It is a method by which healthcare providers share patient medical information like lab reports, imaging studies, videos, and other records with a physician, radiologist, or specialist at another location. The ATA defines as the “Term describing store-and-forward transmission of medical images and/or data because the data transfer takes place over a period of time, and typically in separate time frames. The transmission typically does not take place simultaneously.


Radiology: Imaging studies taken at one location can be interpreted by a radiologist at another location.

Pathology: Image rich pathology data can be transmitted between distant locations for the purposes of diagnosis, education and research.

Dermatology: Primary care physicians can take digital photos of their patient’s skin lesions and forward the images to a dermatologist for review.

Ophthalmology: Eye screenings for diabetic retinopathy can be captured digitally by retinal cameras and transmitted to a specialist for review.

Remote patient monitoring (RPM):

It is also known as “Telemonitoring”. It utilizes medical devices to collect patient’s health data from the patient in one location and is then sent electronically to a healthcare professional for monitoring and review.

RPM components:

The standard build of RPM devices consists of 4 core components:

Wireless sensors:

It transmits patient information (example: Heart rate)

Localized data storage:

Present at the patient site that receives information from the device.

Centralized repository

It receives information from the patient site.

Diagnostic software:

It is built to provide solutions and recommendations as a result of the collected data.


Altumview systems: Smart medical alert system to monitor the activity of seniors.

Baby scripts: A virtual maternity care platform that enables obstetrics providers to deliver a new model of prenatal and postpartum care.

CAM patch: P-wave-centric ambulatory cardiac monitor and arrhythmia-detection device that is placed on the center of the chest over the heart for optimum ECG signal collection for up to 14 days.

Mobile health: (mHealth)

Mobile Health or mHealth uses mobile communication devices as well as software applications to support healthcare. These devices include mobile phones (usually smartphones), tablet computers, mobile sensors and other devices that use cellular networks (3G or 4G), Wi-Fi or Bluetooth.


STOMP: Stop Smoking Over Mobile Phones – A text messaging smoking cessation support programme introduced in New Zealand.

Food Switch: A smartphone app to provide nutritional advice on foods and suggest healthier alternatives.

Safe pregnancy and Birth: A mobile app that contains a wealth of information about pregnancy and puerperium.

Telemedicine System:

The Telemedicine system consists of an interface between:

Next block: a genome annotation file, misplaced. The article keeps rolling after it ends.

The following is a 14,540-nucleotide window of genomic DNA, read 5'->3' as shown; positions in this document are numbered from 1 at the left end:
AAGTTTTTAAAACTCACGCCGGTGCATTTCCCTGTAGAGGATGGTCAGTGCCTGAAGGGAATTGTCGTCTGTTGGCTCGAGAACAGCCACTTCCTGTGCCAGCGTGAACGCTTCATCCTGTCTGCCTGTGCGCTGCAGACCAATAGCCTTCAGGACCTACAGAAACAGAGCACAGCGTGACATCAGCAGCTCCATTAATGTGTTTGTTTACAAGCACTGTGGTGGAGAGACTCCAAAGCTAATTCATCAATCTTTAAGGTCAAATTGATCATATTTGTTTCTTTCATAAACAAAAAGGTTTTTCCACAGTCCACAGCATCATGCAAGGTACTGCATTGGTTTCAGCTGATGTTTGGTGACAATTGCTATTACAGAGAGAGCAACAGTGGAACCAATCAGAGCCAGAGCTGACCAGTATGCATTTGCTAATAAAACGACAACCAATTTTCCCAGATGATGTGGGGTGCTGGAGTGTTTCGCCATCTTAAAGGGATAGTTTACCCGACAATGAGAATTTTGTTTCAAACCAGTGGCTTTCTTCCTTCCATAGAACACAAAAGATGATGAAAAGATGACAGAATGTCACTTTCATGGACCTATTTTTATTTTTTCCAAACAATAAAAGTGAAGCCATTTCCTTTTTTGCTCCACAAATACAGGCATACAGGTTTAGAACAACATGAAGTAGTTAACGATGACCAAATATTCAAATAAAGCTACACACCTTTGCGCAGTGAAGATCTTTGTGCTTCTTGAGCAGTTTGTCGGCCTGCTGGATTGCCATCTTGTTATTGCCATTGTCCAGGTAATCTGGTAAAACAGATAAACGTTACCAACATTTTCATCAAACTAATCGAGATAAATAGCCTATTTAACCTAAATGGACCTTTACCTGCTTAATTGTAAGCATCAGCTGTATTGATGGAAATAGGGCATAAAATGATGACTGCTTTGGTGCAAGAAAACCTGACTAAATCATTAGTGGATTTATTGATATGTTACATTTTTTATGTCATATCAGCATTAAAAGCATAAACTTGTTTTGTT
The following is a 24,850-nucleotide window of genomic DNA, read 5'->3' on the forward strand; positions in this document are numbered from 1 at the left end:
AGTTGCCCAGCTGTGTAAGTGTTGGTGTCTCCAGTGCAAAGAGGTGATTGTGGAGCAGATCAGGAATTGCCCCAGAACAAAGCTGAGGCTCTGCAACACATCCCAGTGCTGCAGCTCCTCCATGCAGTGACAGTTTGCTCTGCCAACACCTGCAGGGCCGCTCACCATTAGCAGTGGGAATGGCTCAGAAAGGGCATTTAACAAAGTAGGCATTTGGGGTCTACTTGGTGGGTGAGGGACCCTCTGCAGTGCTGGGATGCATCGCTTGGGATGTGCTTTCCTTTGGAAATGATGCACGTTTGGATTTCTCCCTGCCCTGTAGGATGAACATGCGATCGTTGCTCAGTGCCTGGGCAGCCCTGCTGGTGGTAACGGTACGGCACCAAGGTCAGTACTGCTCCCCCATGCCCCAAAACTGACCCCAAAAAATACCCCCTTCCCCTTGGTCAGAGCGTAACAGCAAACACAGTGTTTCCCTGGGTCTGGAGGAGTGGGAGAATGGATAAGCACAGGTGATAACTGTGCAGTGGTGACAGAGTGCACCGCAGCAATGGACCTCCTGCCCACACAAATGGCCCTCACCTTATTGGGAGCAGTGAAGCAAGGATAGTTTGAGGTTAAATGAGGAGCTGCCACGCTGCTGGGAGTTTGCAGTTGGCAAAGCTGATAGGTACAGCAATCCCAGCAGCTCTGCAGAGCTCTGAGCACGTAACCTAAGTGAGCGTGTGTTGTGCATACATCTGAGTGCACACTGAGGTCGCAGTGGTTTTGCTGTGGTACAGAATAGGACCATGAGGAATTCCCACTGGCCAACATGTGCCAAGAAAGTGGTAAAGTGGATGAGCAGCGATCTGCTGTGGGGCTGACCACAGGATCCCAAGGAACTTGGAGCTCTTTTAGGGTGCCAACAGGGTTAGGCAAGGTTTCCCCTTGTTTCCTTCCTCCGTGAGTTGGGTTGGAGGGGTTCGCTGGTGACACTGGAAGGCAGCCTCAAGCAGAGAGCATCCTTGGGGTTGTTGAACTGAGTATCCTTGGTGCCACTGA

Hardware: It consists of a computer, printer, scanner, videoconferencing equipment etc.

Software: It enables the acquisition of patient information (images, reports, films)

Communication channel: It eventually bridges two geographical locations to exchange information and enable teleconsultancy between two locations.

Telemedicine work models:

Network programs:

Networked connections (like high speed internet lines) are typically used to link remote health clinics to larger health facilities like metropolitan hospitals. According to the ATA, there are about 200 networked telemedicine programs in the U.S., granting telemedicine access to more than 3000 rural sites.

Point-to-point connections:

Point-to-point connections are used by hospitals and clinics to deliver services directly or to outsource their services to other independent medical providers. These connections are private, high-speed networks especially common for Telepsychiatry, Telecardiology, and urgent care services.

Monitoring center links:

It is a type of telemedicine connection that powers remote monitoring of patients. It consists of a digital connection between a patient’s house and a remote monitoring facility. Patient’s medical data can be measured at home and transmitted electronically to a distant medical monitoring facility. These links usually take the form of internet, SMS, or telephone connections. It is commonly used for monitoring of pulmonary, cardiac, or fetal medical data.

E-health patient services:

These services are websites that are used for direct patient care.


Smart Patients: The SmartPatients website is an online community for patients and families affected by a variety of illnesses.

Mayoclinic: Mayo Clinic is an American nonprofit organization committed to clinical practice, education and research, providing expert, whole-person care to everyone who needs healing. It is one of the leading medical centers of the United States.

Applications of Telemedicine:



Teletrauma care





More about the Telemedicine market and future of telehealth was also shared in the webinar.

Stay connected!



Leave a Reply